I also work in an area where I currently deal with or see, hundreds of iPads in a given month.  It is often hard to tell the difference between the 2's and the 3's merely by visual inspection alone.  If there is a pile of iPads on the table the quickest way to tell which are the 2's and which are the 3's is to pick one up, because the 3's are noticeably heavier, and the heaviness is the main differentiating factor, not the display.  You could turn the displays on and off and compare them all day but different people will see different things and you'd be arguing for hours over which was the Retina display and which wasn't. 

 

There are many factors which make a screen "good" or "bad," but pixel density is only one of them.  It's also in my experience, a factor that the average person has a very hard time discerning in an actual test.  If the screen turns out to be 1024x768, I'm sure it will be just fine and not affect sales in the slightest bit.  


Edited by Gazoobee - 10/14/12 at 9:18am
post #30 of 48
Quote:
Originally Posted by SolipsismX View Post

Why don't you think iOS is better than Android 4.1?
I prefer iOS to Android mostly because of the high quality apps. As a pure OS I don't really have a preference one way or the other. Right now iOS bests Android in terms of tablet apps. But google is working hard to change that. I don't think Apple can afford to be complacent.
post #31 of 48
Quote:
Originally Posted by Gazoobee View Post

I think I'm going to be okay with whatever screen they put in as I also firmly believe that they will put in the best one they can (given the constraints), and really ... what more could one ask for than that?

Despite Apple's repeated history of balancing all aspects of a product to give the best overall experience we still rampant comments from people saying Apple has to be the best or highest in a very specific dick measuring contest that ignores so many other aspects that the resulting device would end up being shit. I find it all unbelievable with so much history to show how Apple operates but we see it time and time again.

Quote:
Originally Posted by Rogifan View Post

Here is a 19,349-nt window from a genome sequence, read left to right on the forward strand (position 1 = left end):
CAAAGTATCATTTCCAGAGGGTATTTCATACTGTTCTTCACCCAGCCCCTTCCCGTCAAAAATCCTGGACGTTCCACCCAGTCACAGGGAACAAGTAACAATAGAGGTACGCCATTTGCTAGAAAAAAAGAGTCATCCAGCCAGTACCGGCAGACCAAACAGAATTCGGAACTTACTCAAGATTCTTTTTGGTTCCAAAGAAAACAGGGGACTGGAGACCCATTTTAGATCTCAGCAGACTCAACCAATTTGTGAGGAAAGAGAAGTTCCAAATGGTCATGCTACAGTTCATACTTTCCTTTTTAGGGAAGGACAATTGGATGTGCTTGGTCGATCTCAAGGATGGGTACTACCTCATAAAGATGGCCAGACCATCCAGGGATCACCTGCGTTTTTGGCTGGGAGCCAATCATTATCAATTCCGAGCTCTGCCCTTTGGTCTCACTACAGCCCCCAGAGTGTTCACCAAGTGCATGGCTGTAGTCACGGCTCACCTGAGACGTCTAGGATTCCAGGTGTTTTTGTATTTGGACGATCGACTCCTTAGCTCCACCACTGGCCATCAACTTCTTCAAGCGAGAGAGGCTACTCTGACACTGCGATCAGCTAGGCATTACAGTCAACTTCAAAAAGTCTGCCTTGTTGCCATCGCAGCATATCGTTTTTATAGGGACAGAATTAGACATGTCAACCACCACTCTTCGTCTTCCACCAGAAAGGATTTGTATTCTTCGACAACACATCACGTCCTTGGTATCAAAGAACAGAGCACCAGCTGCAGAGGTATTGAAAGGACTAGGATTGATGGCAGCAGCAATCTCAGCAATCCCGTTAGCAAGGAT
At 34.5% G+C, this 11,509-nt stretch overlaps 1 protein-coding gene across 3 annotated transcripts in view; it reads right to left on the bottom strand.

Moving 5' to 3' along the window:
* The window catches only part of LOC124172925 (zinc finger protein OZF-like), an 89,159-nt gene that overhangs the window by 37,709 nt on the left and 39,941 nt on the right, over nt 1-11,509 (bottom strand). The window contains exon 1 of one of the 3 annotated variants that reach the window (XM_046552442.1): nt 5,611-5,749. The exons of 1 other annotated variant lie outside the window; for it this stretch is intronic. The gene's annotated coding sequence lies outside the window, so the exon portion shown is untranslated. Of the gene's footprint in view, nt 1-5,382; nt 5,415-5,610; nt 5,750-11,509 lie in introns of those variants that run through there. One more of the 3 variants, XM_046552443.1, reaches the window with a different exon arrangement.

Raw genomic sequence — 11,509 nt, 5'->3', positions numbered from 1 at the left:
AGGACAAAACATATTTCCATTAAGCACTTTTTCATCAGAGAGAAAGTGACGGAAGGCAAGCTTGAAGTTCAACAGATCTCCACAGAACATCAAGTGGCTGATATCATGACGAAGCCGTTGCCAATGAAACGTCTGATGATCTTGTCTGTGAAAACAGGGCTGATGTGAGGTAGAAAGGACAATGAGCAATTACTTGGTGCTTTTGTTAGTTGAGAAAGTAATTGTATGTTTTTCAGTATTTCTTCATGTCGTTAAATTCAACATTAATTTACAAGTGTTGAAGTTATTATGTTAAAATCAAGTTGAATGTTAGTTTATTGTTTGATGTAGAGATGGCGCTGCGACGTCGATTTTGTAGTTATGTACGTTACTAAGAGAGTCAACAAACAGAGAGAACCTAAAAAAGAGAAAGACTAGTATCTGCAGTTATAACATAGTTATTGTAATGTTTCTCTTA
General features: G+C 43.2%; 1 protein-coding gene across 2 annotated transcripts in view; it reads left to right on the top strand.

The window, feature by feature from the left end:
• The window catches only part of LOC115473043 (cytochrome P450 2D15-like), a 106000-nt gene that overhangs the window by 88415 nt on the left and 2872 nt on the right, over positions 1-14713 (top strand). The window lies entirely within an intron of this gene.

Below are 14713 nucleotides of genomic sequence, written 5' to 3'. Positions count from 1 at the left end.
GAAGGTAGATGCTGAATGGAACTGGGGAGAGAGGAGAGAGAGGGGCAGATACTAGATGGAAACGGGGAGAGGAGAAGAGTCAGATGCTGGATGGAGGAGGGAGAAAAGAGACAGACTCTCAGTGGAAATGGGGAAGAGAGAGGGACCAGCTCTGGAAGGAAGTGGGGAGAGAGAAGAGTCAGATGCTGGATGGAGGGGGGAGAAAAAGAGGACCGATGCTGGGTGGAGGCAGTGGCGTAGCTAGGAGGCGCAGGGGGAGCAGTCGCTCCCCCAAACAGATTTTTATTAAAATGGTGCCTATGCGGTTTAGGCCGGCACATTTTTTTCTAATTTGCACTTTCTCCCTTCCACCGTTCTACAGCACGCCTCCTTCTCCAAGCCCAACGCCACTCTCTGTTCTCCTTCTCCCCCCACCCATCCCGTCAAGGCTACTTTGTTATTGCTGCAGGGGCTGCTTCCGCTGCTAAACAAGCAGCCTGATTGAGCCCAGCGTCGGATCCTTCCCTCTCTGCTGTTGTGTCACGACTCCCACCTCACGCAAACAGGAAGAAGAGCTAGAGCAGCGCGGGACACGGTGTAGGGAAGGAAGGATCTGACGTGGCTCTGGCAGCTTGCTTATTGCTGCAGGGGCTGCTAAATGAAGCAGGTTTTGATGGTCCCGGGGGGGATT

I prefer iOS to Android mostly because of the high quality apps. As a pure OS I don't really have a preference one way or the other. Right now iOS bests Android in terms of tablet apps. But google is working hard to change that. I don't think Apple can afford to be complacent.

So Google is working hard so Apple has to do something different? Are you saying Apple isn't working hard?

Let's examine a little history. The iPod was going to fail because it didn't have certain features of other PMPs. The iPhone was going to fail because it didn't have certain features of other smartphones. The iPad was going to fail because it didn't have certain features of other tablets. Now we're getting comments that iPad mini is going to fail if it doesn't have certain features of other 7-8" tablets. It's all BS!

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post #32 of 48
Quote:
Originally Posted by Rogifan View Post

I prefer iOS to Android mostly because of the high quality apps. As a pure OS I don't really have a preference one way or the other. Right now iOS bests Android in terms of tablet apps. But google is working hard to change that. I don't think Apple can afford to be complacent.

That, of course, ignores several key differences:

1. iOS is fluid, even on low end devices. Most reviews comment on the way Android lags or stalls. Sure, Google says it will be fixed in the next version, but they've been saying that for ages.

2. There's a long history of iOS upgrades being readily available even for hardware several years old while Android upgrades are rarely available - even for recent hardware.